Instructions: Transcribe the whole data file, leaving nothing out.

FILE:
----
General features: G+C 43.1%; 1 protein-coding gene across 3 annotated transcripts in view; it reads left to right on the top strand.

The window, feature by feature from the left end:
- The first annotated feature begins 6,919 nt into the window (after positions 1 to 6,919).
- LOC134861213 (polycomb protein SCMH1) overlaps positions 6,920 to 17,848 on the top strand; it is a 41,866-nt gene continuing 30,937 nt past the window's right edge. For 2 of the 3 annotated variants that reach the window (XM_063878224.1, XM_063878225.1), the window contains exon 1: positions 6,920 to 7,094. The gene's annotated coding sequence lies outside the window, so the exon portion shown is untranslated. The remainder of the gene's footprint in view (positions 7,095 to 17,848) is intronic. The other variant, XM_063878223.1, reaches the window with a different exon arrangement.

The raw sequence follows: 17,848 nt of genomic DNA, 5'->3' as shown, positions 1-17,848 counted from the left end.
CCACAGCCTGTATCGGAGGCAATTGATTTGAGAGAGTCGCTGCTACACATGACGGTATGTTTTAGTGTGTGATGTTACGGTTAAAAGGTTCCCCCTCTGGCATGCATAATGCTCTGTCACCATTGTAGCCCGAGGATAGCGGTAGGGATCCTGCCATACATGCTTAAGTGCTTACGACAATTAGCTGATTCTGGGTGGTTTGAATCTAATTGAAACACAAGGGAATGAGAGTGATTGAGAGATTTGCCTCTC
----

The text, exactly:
General features: G+C 43.1%; 1 protein-coding gene across 3 annotated transcripts in view; it reads left to right on the top strand.

The window, feature by feature from the left end:
- The first annotated feature begins 6,919 nt into the window (after positions 1 to 6,919).
- LOC134861213 (polycomb protein SCMH1) overlaps positions 6,920 to 17,848 on the top strand; it is a 41,866-nt gene continuing 30,937 nt past the window's right edge. For 2 of the 3 annotated variants that reach the window (XM_063878224.1, XM_063878225.1), the window contains exon 1: positions 6,920 to 7,094. The gene's annotated coding sequence lies outside the window, so the exon portion shown is untranslated. The remainder of the gene's footprint in view (positions 7,095 to 17,848) is intronic. The other variant, XM_063878223.1, reaches the window with a different exon arrangement.

The raw sequence follows: 17,848 nt of genomic DNA, 5'->3' as shown, positions 1-17,848 counted from the left end.
CCACAGCCTGTATCGGAGGCAATTGATTTGAGAGAGTCGCTGCTACACATGACGGTATGTTTTAGTGTGTGATGTTACGGTTAAAAGGTTCCCCCTCTGGCATGCATAATGCTCTGTCACCATTGTAGCCCGAGGATAGCGGTAGGGATCCTGCCATACATGCTTAAGTGCTTACGACAATTAGCTGATTCTGGGTGGTTTGAATCTAATTGAAACACAAGGGAATGAGAGTGATTGAGAGATTTGCCTCTC